What is more important to you: a cool party or a dip in the hot housing market?
This is a question from a recent Netflix show, Marriage or mortgageposing for a select few residents of Nashville, Tennessee.
In each episode, the couple must choose: invest a lot of money for the wedding or make a down payment?
But does this important decision not overlook other important financial considerations as a choice between practical and romantic?
We asked some financial advisors how they would advise you to choose between buying a housethrowing the wedding and everything else in between.
Here’s what they said.
How to make a responsible choice
Deciding how to spend your savings, no matter how much you have, can be overwhelming.
Brent Weiss, Co-Founder and Chief Evangelist of Facet Wealth, advises his clients when they have an important decision to make is to step back and rethink their choice, keeping three themes in mind:
What are your values? How does this solution fit them?
Which picture is wider? Do you have other goals that you missed?
Ignore the noise and go back to your values. Get out of social media, forget about FOMO (fear of missing out) and return to your values.
“One of the first assignments I give new clients is the period between meeting number one and meeting number two, I ask them to come back and define what success looks like for them if we sit here three or five years after today. “.
This usually reveals a number of other priorities that couples overlook when making emotionally charged decisions, such as buying a house or getting married.
What other financial priorities should you consider?
In fact, neither buying a home nor getting married is necessarily a smart investment. Especially when you consider what you can do with tens of thousands of dollars by investing them.
Weiss quoted the numbers: “Suppose a couple spent $ 30,000 on a wedding. So I asked myself, “What if they did it for $ 15,000, and they took that $ 15,000 and invested?” “
“Assuming a normal rate of return, it’s not just $ 15,000, but actually $ 150,000 or $ 200,000 in 20 or 30 years. This is really what the money is really worth. “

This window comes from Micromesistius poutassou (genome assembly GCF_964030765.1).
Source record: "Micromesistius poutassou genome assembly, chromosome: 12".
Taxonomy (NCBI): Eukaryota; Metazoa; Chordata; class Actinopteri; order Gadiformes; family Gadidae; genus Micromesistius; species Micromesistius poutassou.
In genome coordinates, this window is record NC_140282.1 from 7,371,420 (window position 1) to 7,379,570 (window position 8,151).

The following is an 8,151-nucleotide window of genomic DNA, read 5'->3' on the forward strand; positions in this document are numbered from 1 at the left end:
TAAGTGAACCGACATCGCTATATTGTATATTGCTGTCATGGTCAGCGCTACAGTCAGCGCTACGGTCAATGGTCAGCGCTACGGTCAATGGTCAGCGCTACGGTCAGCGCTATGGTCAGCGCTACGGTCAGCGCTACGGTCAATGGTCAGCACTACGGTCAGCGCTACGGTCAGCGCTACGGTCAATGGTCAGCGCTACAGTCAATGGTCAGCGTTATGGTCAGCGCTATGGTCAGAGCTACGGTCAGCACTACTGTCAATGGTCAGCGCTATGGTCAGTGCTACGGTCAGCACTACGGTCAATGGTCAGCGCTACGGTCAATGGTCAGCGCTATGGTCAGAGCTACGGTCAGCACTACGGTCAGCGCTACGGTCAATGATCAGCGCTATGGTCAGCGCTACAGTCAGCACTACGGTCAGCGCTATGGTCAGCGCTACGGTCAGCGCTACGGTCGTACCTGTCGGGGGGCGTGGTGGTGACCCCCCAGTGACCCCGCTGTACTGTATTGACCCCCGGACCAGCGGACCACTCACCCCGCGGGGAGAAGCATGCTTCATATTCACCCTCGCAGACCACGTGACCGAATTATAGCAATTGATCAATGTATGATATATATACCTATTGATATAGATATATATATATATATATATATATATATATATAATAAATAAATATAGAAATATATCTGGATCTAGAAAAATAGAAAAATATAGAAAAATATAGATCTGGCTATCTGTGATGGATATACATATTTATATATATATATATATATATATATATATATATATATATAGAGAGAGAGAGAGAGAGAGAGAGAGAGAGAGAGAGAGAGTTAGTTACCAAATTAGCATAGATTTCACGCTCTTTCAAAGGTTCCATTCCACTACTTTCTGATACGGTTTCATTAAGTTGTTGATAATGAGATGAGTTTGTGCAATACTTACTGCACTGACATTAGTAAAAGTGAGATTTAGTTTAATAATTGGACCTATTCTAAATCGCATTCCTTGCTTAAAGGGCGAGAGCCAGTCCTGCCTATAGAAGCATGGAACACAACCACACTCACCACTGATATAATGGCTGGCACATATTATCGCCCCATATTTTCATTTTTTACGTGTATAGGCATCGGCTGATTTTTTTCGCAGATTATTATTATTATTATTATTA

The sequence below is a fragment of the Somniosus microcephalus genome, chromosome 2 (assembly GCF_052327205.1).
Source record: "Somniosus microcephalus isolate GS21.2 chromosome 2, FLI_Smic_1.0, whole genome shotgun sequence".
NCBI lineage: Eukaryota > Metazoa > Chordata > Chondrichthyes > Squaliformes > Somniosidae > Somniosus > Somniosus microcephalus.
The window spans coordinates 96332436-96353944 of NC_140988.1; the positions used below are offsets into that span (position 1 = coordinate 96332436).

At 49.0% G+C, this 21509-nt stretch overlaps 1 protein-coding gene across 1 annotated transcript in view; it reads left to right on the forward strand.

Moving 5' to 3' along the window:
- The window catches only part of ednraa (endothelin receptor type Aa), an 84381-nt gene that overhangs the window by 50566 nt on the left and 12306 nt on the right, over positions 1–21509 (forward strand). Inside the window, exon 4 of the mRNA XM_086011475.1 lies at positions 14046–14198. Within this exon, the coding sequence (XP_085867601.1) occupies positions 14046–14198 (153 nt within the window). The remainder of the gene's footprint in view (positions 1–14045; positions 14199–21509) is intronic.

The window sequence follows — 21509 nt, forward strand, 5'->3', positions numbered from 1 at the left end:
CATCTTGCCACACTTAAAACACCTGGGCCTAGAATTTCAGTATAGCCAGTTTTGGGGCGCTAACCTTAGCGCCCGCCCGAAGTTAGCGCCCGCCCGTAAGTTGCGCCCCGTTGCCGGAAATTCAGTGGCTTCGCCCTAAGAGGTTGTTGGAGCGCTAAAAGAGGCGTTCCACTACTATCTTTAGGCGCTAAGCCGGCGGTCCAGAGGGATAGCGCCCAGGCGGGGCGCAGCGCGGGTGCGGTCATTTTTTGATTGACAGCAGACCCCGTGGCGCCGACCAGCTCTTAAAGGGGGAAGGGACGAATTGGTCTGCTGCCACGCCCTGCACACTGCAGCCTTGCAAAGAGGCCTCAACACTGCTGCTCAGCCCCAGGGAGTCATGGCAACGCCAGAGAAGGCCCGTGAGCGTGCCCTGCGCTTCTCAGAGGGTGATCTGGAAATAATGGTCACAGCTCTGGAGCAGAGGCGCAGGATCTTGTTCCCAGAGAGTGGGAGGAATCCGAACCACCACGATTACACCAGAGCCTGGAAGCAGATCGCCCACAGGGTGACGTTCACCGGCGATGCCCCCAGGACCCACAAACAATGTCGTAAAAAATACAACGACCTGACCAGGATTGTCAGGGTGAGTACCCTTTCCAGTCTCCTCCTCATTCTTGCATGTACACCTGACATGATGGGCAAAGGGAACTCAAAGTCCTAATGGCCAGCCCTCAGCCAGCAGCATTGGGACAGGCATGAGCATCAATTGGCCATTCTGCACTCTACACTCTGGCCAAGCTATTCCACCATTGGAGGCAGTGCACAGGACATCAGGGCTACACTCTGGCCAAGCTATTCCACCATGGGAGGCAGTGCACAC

With this in mind, we asked Weiss; Dan Demian, financial advisor to Albert; and Tom Mingone, Equitable Advisors, on other priorities to consider before throwing money at a wedding. or advance payment.
Establishing an emergency fund is an important first step.
Mingone says he usually recommends setting aside living expenses for at least three to six months.
And you’d be better off putting your money in a high yielding savings account where it can continue to grow, rather than just sitting in the bank.
“If you have high-interest debt, such as credit cards, you shouldn’t rush into making any decisions, be it a cash injection for a wedding or a cash down payment injection,” says Demian.
Especially when it comes to high interest credit card balances, you should consider low interest debt consolidation loan to help you knock out your balance.
And keep in mind that the lump sum you spend on a wedding or down payment can save you thousands of dollars in interest in the long run and on other types of debt.
“It might be worth taking whatever extra money you have and reducing your student loan debt,” says Demian. “This will free up more space in your budget and help you save more money to reach your goals later.”
“After paying with your credit cards and creating an emergency fund, you can focus more on long-term goals like retirement,” says Mingone.
When you invest in retirement, compound interest will be on your side.
“This means that if you start earlier, your money can grow much longer,” says Demian.
“If you neglect your retirement account and decide to throw a party or buy a house when it doesn’t have to be, it will really lessen these aggravating effects for you.”
How to get it all
Each of the advisers stressed that is an it is possible to have it all. But this requires planning, certain sacrifices and a serious reflection on your values.
And if you need a little more space in your budget right now To achieve all of your financial goals, you have several options.
Reduce your insurance premiums. When was the last time you searched for the best auto insurance price? If it was a long time ago, it could cost you over $ 1,000 a year. Shop around to make sure you pay at the best possible rate… And while you are doing this, use the same technique to save hundreds on health insurance, also.
Save like a pro. Even if you are on a budget, you still have to stock up on supplies from time to time. And when that time comes use a free browser extension which will search websites for the best prices and coupons so you never overpay again.
Turn your pennies into a portfolio. Investing doesn’t require huge sums of money or fluency in Wall Street jargon. With one popular app, you can automatically invest your “little things” without stretching your limited budget.